Last weekend some individuals weighed in on police shootings in Louisiana, contrasting events of this year in Baton Rouge with the high-profile shooting death of Alton Sterling, collector of multiple arrests over the previous two decades. A federal investigation will render a judgment in the next several months on the appropriateness of police actions concerning that incident.
These same individuals represent organizations that have brought suit against Baton Rouge police for their handling of protests against the Sterling shooting, which they allege involved too much use of force that denied free speech rights. They made remarks at the Louisiana Green Party convention contrasting the relative hands-off approach they perceive practiced by New Orleans police, noting no such excessive force complaints against NOPD so far in 2016.
Naturally enough, these know-nothings come from the same school of thought that exacerbated the Baltimore riots of last year, when police stood down initially after protesters began to act violently in the wake of a police shooting (the officers involved recently exonerated of any wrongdoing). Because police conceded the field of play to those embracing grievance, they allowed momentum to build into full-scale rioting.
And if taken at their word that more restrained policing tactics mark the NOPD compared to law enforcement in Baton Rouge, the data disprove the efficacy of that strategy. Given the latest data (2014) available, while East Baton Rouge Parish’s crime statistics don’t give much to write home about, ranking 23rd worst among all jurisdictions reporting nationally with a murder rate of 14.2 per 100,000 residents and also 564.7 per 100,000 violent crimes, Orleans Parish ranked 2nd worst with a murder rate of 40.71 and also a violent crime rate of 1,023.1. Of course, actual police restraint in enforcement comprises just one of many factors influencing these rates, but standing alone this suggests that laxer enforcement comparatively speaking encourages violent criminal activity.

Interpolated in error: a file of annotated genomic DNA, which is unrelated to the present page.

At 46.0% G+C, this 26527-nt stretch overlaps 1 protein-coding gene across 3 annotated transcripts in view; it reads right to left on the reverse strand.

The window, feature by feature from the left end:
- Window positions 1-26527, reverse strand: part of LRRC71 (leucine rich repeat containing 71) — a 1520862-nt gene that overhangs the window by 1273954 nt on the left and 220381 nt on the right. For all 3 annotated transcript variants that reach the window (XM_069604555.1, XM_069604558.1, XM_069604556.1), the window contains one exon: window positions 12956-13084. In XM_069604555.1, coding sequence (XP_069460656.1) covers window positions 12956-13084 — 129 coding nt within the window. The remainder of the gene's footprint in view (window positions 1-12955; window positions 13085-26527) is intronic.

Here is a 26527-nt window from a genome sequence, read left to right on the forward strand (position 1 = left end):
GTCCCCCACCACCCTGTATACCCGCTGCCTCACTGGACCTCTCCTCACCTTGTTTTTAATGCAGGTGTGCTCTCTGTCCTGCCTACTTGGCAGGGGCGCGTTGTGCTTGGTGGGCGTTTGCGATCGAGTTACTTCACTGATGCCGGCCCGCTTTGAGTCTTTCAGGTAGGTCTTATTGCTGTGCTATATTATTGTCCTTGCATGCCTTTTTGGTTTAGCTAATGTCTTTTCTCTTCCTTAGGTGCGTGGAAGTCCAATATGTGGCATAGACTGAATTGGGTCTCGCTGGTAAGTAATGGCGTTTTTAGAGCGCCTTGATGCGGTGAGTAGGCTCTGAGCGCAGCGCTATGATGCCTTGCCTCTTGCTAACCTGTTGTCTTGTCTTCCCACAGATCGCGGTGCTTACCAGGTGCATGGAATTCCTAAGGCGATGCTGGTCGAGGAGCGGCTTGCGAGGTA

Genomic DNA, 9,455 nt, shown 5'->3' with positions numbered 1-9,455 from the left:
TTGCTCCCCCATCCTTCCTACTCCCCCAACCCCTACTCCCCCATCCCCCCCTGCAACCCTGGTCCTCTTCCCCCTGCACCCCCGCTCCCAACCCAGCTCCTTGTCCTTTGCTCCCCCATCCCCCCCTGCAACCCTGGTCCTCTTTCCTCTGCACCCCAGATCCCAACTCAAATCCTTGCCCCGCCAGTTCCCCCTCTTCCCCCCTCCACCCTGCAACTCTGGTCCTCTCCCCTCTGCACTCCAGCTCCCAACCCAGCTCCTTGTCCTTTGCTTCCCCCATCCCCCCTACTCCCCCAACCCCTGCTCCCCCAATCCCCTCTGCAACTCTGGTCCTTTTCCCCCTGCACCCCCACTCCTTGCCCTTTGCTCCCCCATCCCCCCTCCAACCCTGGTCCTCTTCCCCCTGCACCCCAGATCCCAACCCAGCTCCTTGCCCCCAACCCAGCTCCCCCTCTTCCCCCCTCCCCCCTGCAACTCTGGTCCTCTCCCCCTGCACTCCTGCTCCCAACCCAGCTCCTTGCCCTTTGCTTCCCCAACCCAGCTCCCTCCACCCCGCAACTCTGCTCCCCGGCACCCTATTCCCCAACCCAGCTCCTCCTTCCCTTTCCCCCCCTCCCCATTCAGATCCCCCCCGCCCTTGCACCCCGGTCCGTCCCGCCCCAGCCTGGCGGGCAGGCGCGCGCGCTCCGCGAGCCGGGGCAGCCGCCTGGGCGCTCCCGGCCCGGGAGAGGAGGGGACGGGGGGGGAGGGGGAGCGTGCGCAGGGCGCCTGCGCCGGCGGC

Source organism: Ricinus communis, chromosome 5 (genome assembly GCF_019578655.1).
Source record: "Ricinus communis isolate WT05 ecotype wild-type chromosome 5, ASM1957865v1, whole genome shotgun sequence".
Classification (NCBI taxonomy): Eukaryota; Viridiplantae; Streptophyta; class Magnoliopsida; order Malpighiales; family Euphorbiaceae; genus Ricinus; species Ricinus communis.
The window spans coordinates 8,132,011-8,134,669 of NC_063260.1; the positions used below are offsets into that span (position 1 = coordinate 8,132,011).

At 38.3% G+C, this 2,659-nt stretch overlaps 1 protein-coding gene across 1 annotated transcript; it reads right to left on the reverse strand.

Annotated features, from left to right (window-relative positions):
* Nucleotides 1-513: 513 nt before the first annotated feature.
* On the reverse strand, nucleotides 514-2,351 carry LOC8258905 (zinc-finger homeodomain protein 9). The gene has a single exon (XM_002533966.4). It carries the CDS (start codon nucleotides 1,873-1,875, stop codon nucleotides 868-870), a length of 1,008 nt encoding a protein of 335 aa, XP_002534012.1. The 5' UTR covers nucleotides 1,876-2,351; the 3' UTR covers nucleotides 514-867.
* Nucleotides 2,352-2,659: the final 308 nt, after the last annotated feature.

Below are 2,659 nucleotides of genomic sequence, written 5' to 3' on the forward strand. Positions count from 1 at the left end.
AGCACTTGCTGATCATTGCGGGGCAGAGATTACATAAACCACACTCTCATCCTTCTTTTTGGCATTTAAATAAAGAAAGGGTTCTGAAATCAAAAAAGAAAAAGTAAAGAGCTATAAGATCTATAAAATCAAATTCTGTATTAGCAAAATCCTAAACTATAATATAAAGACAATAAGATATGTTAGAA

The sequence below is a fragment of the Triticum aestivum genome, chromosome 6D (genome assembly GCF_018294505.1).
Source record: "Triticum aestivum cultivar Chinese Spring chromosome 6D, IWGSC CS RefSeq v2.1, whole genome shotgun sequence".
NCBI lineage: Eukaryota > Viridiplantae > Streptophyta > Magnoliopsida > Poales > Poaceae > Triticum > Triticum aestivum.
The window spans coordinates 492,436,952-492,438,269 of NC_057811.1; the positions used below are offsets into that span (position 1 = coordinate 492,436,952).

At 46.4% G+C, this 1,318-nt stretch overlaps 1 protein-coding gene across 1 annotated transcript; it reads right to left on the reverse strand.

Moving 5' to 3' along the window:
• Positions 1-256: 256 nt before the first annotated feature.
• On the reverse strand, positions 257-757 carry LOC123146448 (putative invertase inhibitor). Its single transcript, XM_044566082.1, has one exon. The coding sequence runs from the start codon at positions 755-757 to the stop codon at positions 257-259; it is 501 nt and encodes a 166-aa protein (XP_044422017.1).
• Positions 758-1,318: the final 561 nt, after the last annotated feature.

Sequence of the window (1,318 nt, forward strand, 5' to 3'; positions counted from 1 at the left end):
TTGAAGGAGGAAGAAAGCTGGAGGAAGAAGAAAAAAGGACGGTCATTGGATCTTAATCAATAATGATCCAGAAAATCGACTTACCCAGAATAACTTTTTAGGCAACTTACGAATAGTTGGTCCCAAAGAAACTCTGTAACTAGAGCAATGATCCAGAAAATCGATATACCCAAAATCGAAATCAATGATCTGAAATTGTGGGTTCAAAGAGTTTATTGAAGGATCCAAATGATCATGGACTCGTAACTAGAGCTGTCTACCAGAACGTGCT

Moreover, organizations part of the suit such as the state chapter of the American Civil Liberties Union and Black Youth Project 100 with speakers at the panel bear some culpability in creating an atmosphere that attracted a disturbed individual with acrimony against police who targeted law enforcement officers in Baton Rouge and shot six, killing three, only days after the groups filing publicized the suit. Publicizing the suit then and taking to a public forum now with insinuations that Baton Rouge police systematically and purposely abuse citizens’ rights shows reckless irresponsibility. Even if the charges had any truth behind them, complainers should have taken a less confrontational approach that refrains from throwing more fuel on the fire that could repeat tragedy.
But with these people we must remember it’s the ideology that matters, not what’s right. Authorities must get to the bottom of any police misconduct and punish it. Yet the relatively hands-off strategy recommended by these groups from the belief that otherwise too much misconduct occurs shows a fundamental misreading of reality that likely would bring more costs than benefits.